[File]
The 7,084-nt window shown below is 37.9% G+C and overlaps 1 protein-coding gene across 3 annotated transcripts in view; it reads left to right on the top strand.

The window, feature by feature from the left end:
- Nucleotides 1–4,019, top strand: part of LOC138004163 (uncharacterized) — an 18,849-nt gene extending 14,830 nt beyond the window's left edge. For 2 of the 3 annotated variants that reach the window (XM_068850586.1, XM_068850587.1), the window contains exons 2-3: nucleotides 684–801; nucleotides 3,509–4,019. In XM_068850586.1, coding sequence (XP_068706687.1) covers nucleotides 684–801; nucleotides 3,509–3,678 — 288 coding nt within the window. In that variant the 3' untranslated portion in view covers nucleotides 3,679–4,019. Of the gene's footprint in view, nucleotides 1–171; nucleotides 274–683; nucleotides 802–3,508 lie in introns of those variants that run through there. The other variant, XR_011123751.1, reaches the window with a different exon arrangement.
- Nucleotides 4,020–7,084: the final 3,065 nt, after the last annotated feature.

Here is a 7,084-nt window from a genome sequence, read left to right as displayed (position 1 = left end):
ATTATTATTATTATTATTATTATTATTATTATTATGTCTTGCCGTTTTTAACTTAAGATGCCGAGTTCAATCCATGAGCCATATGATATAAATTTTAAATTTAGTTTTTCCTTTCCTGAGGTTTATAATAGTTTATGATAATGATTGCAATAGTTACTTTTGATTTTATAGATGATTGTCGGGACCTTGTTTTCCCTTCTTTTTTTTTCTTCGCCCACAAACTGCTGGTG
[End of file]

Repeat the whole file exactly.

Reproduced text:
The 7,084-nt window shown below is 37.9% G+C and overlaps 1 protein-coding gene across 3 annotated transcripts in view; it reads left to right on the top strand.

The window, feature by feature from the left end:
- Nucleotides 1–4,019, top strand: part of LOC138004163 (uncharacterized) — an 18,849-nt gene extending 14,830 nt beyond the window's left edge. For 2 of the 3 annotated variants that reach the window (XM_068850586.1, XM_068850587.1), the window contains exons 2-3: nucleotides 684–801; nucleotides 3,509–4,019. In XM_068850586.1, coding sequence (XP_068706687.1) covers nucleotides 684–801; nucleotides 3,509–3,678 — 288 coding nt within the window. In that variant the 3' untranslated portion in view covers nucleotides 3,679–4,019. Of the gene's footprint in view, nucleotides 1–171; nucleotides 274–683; nucleotides 802–3,508 lie in introns of those variants that run through there. The other variant, XR_011123751.1, reaches the window with a different exon arrangement.
- Nucleotides 4,020–7,084: the final 3,065 nt, after the last annotated feature.

Here is a 7,084-nt window from a genome sequence, read left to right as displayed (position 1 = left end):
ATTATTATTATTATTATTATTATTATTATTATTATGTCTTGCCGTTTTTAACTTAAGATGCCGAGTTCAATCCATGAGCCATATGATATAAATTTTAAATTTAGTTTTTCCTTTCCTGAGGTTTATAATAGTTTATGATAATGATTGCAATAGTTACTTTTGATTTTATAGATGATTGTCGGGACCTTGTTTTCCCTTCTTTTTTTTTCTTCGCCCACAAACTGCTGGTG